When he can stay in place for about five feet, return to a normal pace. If he forges, slow down again. Throw the ball if he maintains the correct position. It didn’t take Maisy very long to figure out that she should both be in line with my hip and close to my leg. Keep working on it until your dog can maintain the correct position for 10 to 20 feet without you needing to slow down.
Note: you can also correct the forging by doing an about turn, and if that works for you, go for it. This made Maisy go wide, though, which defeated the point of close and in position.
Step 4: Change the Motivator
At this point, your dog is probably already watching you pretty closely because OMG YOU HAVE MY BALL, but you can’t take a ball in the ring, so you need to motivate him to pay attention for other reasons. To do this, you’re going to change your pace and direction frequently- like every three to five seconds. Go fast, go slow. Turn right, turn left. Do about turns. And most of all, be unpredictable. Not only is this way more fun for most dogs, but it also makes change to be the reason to pay attention, not just the ball.
At the same time, start using the ball way less often as a reward- about half as often, in fact. Again, the reason to pay attention is you, so praise your dog like crazy when he’s doing well, and reserve the ball for particularly brilliant moments, or for longer stretches of time (every thirty seconds or so at first, but stretch that out as he gets better).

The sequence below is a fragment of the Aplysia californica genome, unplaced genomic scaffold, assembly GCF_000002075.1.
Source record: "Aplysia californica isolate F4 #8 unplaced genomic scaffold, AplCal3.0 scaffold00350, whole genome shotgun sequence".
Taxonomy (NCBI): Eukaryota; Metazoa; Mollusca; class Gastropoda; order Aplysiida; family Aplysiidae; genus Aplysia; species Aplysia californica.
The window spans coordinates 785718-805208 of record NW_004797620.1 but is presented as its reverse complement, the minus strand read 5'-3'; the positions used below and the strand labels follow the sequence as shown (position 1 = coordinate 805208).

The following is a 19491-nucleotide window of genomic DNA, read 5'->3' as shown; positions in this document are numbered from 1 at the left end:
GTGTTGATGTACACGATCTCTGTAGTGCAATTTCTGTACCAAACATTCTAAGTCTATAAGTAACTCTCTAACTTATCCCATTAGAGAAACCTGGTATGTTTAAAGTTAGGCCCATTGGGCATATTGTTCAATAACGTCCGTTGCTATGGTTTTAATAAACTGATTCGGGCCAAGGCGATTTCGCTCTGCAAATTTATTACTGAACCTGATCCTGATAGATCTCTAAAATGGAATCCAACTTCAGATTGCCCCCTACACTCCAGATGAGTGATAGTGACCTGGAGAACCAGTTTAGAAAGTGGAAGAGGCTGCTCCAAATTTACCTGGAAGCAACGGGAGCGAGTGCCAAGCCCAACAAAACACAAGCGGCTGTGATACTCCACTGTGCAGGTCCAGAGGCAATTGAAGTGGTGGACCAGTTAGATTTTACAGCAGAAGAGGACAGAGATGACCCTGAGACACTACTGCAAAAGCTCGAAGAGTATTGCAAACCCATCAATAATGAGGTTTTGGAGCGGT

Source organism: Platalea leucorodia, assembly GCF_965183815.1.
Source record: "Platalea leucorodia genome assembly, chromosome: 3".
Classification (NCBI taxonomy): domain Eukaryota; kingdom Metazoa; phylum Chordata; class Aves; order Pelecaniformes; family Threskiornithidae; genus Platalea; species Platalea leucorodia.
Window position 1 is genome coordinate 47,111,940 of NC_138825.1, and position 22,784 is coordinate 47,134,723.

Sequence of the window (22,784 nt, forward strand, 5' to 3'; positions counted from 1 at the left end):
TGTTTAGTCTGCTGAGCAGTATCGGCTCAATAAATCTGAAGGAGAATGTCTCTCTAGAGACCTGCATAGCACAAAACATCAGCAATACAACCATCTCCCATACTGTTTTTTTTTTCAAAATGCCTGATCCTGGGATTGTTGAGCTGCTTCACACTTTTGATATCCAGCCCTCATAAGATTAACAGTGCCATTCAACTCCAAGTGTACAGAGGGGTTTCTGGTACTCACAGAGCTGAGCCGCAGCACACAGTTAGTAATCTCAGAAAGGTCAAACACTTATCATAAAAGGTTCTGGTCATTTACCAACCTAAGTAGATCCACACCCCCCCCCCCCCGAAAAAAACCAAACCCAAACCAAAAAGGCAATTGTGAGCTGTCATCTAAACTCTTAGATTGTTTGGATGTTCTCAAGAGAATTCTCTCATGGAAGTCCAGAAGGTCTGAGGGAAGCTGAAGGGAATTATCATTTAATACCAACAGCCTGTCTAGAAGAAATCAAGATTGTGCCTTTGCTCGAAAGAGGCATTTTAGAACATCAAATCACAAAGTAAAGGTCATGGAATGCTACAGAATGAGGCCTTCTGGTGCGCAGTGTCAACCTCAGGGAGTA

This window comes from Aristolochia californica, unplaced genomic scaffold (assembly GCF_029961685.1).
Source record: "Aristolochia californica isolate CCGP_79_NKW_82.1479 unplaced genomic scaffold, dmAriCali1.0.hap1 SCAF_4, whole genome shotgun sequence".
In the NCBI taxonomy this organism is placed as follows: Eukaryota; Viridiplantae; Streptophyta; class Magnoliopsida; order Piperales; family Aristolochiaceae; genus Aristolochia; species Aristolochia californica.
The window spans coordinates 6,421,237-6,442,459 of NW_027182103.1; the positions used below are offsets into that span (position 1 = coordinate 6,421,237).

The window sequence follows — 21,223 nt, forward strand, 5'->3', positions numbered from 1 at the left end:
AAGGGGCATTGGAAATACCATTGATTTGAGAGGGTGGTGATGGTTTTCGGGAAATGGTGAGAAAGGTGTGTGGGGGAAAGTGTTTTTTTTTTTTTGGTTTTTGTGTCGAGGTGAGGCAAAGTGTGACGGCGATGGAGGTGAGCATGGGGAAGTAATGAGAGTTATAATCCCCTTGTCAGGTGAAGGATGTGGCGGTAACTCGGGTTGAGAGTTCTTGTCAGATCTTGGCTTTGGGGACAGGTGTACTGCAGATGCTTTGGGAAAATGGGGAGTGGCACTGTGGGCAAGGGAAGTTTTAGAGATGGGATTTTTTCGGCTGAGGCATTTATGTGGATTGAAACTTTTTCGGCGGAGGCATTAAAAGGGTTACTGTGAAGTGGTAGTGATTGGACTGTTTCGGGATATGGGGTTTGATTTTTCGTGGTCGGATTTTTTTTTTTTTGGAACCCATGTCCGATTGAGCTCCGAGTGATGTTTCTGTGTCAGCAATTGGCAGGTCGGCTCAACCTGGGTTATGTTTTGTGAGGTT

Step 5: Start and Stop
So far, we’ve just started walking, not worrying about the sit at heel. Now it’s time to add that in. I found it easiest to work on adding the halt instead of starting from a sit. Again, you’ll need to tackle sitting in line separately from sitting closely from sitting straight. Once your dog is sitting where you want him reliably, stop rewarding it every time and work on starting from heel, too. Soon your dog will be a total pro!
Some Final Notes…
You can speed this process up if you are thoughtful about how and where you present your dog’s ball. Since dogs will often anticipate where the reward will show up, a ball thrown forward will often yield more forging. If you throw the ball out to your left, you’ll encourage him to go wide. The best option is to drop the ball to your dog in the correct position. If your dog is like mine, however, and relishes chasing the ball over catching it or possessing it, experiment with throwing the ball behind you. I found this a bit tricky at first (so did Maisy), but together we figured it out. If your dog starts anticipating the ball going in the new direction, simply change it up between throwing it forward and behind.
Keep in mind this isn’t the only way to train a dog. This is just how I did it. Obviously, it’s geared towards a dog who goes over-the-top in excitement. If your dog is lagging, you’ll handle it very differently (I would try speeding up and rewarding when he tries to match your speed). Know your dog. If this doesn’t sound like it would work with your dog, don’t do it. Well, except the having fun part. You should definitely have fun no matter what.
But if your dog is like mine and his brains just go to goo when he sees the ball, there’s a good chance this might work for you. I know that I am very, very pleased with the results. I’m still blown away by how happy Maisy has been in the ring in the past month, and impressed by her very nice performance.
Finally, let me know if you try this. I’d love to hear how it goes. If you’ve done something else to help teach your ball-obsessed dog to work for one as a reward, please leave a comment about that, too. I’m sure someone could benefit from your experience!